Jermaine Jones

Breakfast with United States coach Jurgen Klinsmann: Today’s topic – explaining Jermaine Jones

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I was among a small group of journalists who had breakfast late last week with Jurgen Klinsmann, the U.S. national team coach whose methods and player selection tendencies can sometimes lean to the less conventional. The results so far have been mostly favorable, even if the aesthetic hasn’t always risen to expectation.

Over the next week or so, we will extract one element of the extremely informative conversation, where Klinsmann expanded candidly on subjects ranging from Jozy Altidore to evolving player roles to Jermaine Jones to future matches and all points in between.

Today’s topic: Jermaine Jones

I have written these words before: “What Jurgen Klinsmann continues to see in Jermaine Jones, only he can say.”

Well now Klinsmann has said. And his explanation makes pretty good sense.

Where we see the imprecise passes and a combustible type who is a yellow card waiting to happen, Klinsmann sees the cumulative effect of a midfield cop on the beat – the guy you want on your side when the you-know-what comes down.

Said Klinsmann: “I know that a lot of people here look differently at Jermaine Jones … but his presence is a big plus for us …. It’s just a different type of player than you are used to seeing here in the U.S., that’s why some people struggle to kind of evaluate Jermaine Jones. Which is fine. That’s no problem.”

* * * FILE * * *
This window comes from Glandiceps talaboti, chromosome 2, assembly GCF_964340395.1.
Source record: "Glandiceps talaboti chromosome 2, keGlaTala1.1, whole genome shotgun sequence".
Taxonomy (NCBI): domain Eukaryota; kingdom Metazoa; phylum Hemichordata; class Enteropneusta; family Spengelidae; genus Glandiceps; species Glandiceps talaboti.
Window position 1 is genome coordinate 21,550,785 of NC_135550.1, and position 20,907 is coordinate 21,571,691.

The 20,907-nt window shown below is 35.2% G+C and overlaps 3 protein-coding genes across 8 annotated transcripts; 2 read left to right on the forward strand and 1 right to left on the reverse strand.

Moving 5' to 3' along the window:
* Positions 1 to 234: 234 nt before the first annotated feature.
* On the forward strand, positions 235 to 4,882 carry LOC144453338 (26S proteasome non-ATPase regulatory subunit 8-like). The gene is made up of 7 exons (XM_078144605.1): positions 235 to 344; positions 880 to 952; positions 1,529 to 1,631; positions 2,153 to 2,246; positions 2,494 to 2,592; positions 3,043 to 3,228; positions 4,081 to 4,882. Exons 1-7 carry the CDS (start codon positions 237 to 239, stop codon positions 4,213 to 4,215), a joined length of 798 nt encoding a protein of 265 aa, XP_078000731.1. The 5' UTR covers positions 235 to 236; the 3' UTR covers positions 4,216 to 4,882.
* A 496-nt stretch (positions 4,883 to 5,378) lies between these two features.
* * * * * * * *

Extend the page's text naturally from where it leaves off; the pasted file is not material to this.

The bottom line on Jones, the hard-tackling central midfielder from Germany’s FC Schalke 04, is that whatever technical deficiencies drag down his game, Jones makes up in presence, infectious professional approach, chemistry and a certain intimidation factor the team misses otherwise.

“If it looks nice, or not, it doesn’t really matter,” Klinsmann said. “Job accomplished.”

Klinsmann, like many coaches, is big on establishing a positive group dynamic – not one bit surprising considering that Klinsmann is such a positive fellow.  He knows that any group – your peers at work or your Wednesday poker game or whatever – has leaders and followers and a certain collective psychology.

Everything Jones does, from his attitude at the team hotel (“He’s comes here with a big smile, and he’s ready to work. ‘What is this [camp] about? Who are we taking on?’ That’s what you want.”) to the practice field to the comprehensive game-day process, Jones is a man’s man with weapons grade gravitas. Think of him as the muscled up dude you want around while walking a sketchy neighborhood; there’s a feeling that all is OK with this back alley brawler in tow.

Jones comes from a bad neighborhood, Klinsmann mentions, and he is always ready for the proverbial fight, whether that be an actual donnybrook, a fight for his starting position or a fight to keep the intensity in the red the zone in practice sessions.

Said Klinsmann: “He brings the group to another level … and he’s proud of that!”

As for game days, I see what everyone else sees: a central midfielder sometimes careless with the ball, whose sometimes-labored passing can stall the attack. Klinsmann sees that too, and they continually work the system to protect against or improve the deficient areas. (Tactically, Jones gets more freedom to take chances at Schalke. So that’s always an adjustment, Klinsmann concedes.)

But it’s the intangible that Klinsmann truly appreciates:

“He is one of those players that no opponent would like to deal with. There are payers who, when you see them on the field, the opponent struggles with. It’s like, ‘Shoot, this guy again?’ Just his presence. His hunger. [Opponents may say] ‘Shoot! Do I need that today?’ ”

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Klinsmann mentioned the historic summer win over Mexico in Azteca, how the Mexicans’ approach seems different with Jones is around. They know where Jones is –and they aren’t in a hurry to get there.